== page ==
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Thursday, October 27, 2016

One More Home Run!

Almost two years ago, I wrote about the San Francisco Giants beating the Kansas City Royals in game 7 of the World Series, the annual championship series of Major League Baseball in North America. Of the 57 runs scored in that series, only two were home runs.

I don't think we'll see only two home runs between the Chicago Cubs and the Cleveland Indians this year! In Game 1 of the 2016 World Series, catcher Roberto Perez hit two home runs to back up a shut-out performance by starting pitcher Corey Kluber and reliever Andrew Miller. The Indians won 6-0.

In case you're wondering what baseball has got to do with dividend growth investing, I use the term home run to describe any position in my portfolio that has crossed the 100% mark in total returns.

Today, I'm happy to announce that I've scored another home run with DivGro! While my goal with DivGro is to build a growing dividend income stream, it is fun to see some stocks perform well enough to become home run stocks!

In my days as a trader, I often sold half of my shares when a position became a home run position. I justified the action by saying that now I'm playing with "house" money. I no longer think that way. In fact, I'm more than happy to hang on to home runs and to continue collecting the growing dividends.

Here is a list of my previous home run stocks, some of which I've sold with the goal of preparing DivGro for covered call options trading:
  • Home run #1: General Dynamics Corporation (GD) – up 139% (38% annualized)
  • Home run #2: Nippon Telegraph & Telephone Corp (NTT) – closed for 125% gain (37% annualized)
  • Home run #3: Digital Realty Trust, Inc (DLR) – closed for 102% gain (44% annualized)
  • Home run #4: Altria Group, Inc (MO) – up 99% (33% annualized)
  • Home run #5: Reynolds American, Inc (RAI) – up 102% (43% annualized)
  • Home run #6: Main Street Capital Corporation (MAIN) – up 101% (28% annualized)
Once a position reaches home run status, I don't cancel the status when the share price drops and total return falls below 100%. So MO retains home run status despite being up "only" 99% at this time.

Home Run #7

My seventh home run stock is Microsoft Corporation (MSFT). I bought 80 shares at $31.76 per share in August 2013, with a starting yield on cost (YoC) of 2.9%. MSFT now trades above $60 and after several dividend increases, my YoC is 4.9%. Payback is 12.7%, meaning I've received 12.7% of my original investment back in the form of dividends.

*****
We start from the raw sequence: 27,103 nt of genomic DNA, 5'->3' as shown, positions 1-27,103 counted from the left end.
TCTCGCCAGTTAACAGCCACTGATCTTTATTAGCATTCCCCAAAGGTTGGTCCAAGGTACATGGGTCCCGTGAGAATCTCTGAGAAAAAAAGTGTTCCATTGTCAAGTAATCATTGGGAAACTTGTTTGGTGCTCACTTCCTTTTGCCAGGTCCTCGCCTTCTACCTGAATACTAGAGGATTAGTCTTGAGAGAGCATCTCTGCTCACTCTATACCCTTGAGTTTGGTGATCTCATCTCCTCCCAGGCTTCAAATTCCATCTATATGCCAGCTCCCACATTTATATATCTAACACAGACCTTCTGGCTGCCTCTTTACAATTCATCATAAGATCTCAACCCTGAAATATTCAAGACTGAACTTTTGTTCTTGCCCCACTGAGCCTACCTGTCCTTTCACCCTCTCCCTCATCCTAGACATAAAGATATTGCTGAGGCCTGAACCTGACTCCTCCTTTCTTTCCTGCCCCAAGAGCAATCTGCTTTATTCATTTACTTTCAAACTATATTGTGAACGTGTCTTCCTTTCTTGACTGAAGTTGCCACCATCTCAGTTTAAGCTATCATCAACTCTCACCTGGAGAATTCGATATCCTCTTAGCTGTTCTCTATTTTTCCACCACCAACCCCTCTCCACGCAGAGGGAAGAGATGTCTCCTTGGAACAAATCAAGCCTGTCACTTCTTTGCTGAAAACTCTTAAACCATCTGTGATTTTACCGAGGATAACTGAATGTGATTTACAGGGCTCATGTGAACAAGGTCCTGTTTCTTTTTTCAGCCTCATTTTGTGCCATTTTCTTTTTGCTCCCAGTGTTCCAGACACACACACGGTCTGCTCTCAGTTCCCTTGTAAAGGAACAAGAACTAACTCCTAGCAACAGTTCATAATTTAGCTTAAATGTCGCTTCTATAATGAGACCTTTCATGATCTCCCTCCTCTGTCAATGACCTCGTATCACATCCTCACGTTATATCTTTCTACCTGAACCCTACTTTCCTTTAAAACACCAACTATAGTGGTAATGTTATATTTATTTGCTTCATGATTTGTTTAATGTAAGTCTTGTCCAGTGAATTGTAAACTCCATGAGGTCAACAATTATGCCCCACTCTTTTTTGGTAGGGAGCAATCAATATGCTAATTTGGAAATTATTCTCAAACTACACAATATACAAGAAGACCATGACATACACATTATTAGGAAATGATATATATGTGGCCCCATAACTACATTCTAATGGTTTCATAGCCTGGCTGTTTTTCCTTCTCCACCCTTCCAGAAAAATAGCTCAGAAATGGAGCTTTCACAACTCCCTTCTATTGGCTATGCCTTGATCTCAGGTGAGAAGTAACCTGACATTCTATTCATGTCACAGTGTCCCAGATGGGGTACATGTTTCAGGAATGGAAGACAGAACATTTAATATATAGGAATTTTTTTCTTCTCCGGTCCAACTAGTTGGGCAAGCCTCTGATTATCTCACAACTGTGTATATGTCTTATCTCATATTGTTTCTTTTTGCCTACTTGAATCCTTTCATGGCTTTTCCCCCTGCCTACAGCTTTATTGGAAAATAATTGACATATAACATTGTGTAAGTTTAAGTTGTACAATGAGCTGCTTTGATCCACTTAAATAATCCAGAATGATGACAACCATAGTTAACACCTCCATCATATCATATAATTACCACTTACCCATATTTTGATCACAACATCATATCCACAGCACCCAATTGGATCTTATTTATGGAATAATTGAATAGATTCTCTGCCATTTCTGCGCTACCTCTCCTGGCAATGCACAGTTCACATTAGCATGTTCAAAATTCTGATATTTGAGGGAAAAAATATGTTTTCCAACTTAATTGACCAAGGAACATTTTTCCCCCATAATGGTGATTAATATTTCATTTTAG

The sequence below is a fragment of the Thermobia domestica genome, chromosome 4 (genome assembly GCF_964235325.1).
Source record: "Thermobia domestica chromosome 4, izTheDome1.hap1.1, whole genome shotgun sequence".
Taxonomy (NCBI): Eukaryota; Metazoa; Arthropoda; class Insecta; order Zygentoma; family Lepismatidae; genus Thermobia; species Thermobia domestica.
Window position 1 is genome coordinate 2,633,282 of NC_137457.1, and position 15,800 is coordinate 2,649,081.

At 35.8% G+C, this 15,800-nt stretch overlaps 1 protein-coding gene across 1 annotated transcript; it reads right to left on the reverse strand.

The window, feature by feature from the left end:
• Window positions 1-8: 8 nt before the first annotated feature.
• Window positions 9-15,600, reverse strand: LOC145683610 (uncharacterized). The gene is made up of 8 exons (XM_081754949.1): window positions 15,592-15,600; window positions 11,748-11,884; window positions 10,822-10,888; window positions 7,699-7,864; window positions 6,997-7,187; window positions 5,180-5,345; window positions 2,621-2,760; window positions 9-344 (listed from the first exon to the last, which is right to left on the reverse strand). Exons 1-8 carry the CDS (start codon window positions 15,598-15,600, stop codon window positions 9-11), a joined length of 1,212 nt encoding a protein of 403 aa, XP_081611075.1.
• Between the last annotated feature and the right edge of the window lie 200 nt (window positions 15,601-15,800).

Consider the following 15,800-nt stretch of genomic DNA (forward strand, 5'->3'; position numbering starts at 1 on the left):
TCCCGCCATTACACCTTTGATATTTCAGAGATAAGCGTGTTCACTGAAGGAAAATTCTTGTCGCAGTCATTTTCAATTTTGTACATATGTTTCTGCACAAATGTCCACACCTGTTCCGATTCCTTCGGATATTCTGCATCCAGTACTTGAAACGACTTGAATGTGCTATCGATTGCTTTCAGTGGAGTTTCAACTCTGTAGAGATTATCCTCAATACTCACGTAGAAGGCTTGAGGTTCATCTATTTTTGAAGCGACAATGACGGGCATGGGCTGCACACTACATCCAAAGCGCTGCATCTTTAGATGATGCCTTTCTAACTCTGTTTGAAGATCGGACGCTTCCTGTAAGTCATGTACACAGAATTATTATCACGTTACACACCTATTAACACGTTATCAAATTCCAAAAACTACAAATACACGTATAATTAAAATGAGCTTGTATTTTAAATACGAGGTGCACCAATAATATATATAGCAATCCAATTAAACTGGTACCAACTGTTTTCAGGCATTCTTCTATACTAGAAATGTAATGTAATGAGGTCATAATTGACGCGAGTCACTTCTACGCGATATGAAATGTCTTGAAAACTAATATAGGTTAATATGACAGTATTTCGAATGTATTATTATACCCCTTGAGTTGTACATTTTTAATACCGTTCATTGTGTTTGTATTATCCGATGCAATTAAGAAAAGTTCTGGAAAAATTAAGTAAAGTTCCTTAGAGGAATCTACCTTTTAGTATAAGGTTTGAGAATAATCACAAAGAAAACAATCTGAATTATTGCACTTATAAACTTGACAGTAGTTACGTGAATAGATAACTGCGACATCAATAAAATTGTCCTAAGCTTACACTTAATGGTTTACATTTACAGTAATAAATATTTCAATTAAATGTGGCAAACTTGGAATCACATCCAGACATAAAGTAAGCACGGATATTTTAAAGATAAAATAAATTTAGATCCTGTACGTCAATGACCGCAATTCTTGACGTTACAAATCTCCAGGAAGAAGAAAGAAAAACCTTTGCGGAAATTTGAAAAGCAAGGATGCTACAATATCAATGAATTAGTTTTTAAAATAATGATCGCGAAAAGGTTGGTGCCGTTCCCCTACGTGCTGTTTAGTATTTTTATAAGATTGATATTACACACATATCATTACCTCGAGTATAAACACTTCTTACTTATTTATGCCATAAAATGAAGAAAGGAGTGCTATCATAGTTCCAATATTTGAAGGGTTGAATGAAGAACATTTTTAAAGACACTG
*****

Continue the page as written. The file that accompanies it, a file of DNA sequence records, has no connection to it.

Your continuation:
MSFT is trading 14% above my fair value estimate of $53.28. The stock has a streak of 15 years of dividend increases and an impressive 10-year dividend growth rate of 15%. Microsoft is one of only two companies with a AAA credit rating. (Johnson & Johnson (JNJ) is the other company).

Home run stocks present dividend growth investors with some (pleasant) challenges. Are the stocks overvalued or are they suitable for further investment? Is it OK to increase your average cost basis by buying more shares at much higher prices? What's the implications of reducing your average YoC when you buy more shares at lower yields?

I mentioned before that Chowder, a Seeking Alpha contributor Chowder, advocates buying shares of a great dividend growth stock that continue to experience higher earnings expectations, even as the share price rises to meet fair value. He calls the strategy dollar-cost averaging up. He argues that fair value estimates will increase with higher earnings expectations and that the stock price will follow. The strong often gets stronger.

My sixth home run stock, MAIN, is one example where I've continued to add shares at higher prices:

The chart is a little outdated (September 5), but illustrates the point. It shows five occasions when I bought shares of MAIN. My average cost basis is $21.71 and my average YoC is 10.2%. With MAIN trading at $34.17 per share, the stock currently yields 6.5%.

Returning to the earlier questions, should I buy more shares of a home run stock even if doing so would increase my average cost basis and reduce my average YoC? Assuming the stock trades at or below fair value, I don't see any reason to shy away from buying more shares. In fact, I like the idea of dollar-cost averaging up, especially if I get to increase my investment in great dividend growth stocks that experiencing higher earnings expectations.

Do you have home run stocks in your portfolio? Do you dollar-cost average up? Please let me know in the comments section...


  1. Nice going, FerdiS. Thats quite a few home runs...those are some really good returns over the years. Gotta love a bull market :)


    1. Hi there, R2R -- thanks for commenting! You're totally right that the bull market has allowed me to hit some home runs! And, yes, I love bull markets!

  2. I love home runs.

    I used to sell 1/2 as well but like you, I now hold on if I think they will grow EPS or raise their Divi

    1. Yeah, its great to see an investment get to home run level -- especially dividend growth stocks! Take care and happy hitting!

  3. I had one that was up over 600 percent but it has fallen hard still up over 200 percent i think. specializes in truck parts if it falls some more i will definatly buy more hopefully a good dividend raise in order which will shoot the company right back up. I will have to look to see how many homeruns i have i had one over 300 percent but added to it and it is now at 48 percent but my dividend is higher. Tradeoffs i guess lol

    1. Over 300% is fantastic! Congratulations! I'm enjoying these home runs, but I enjoy the regular dividend checks and dividend raises more!

      Take care and thanks for commenting!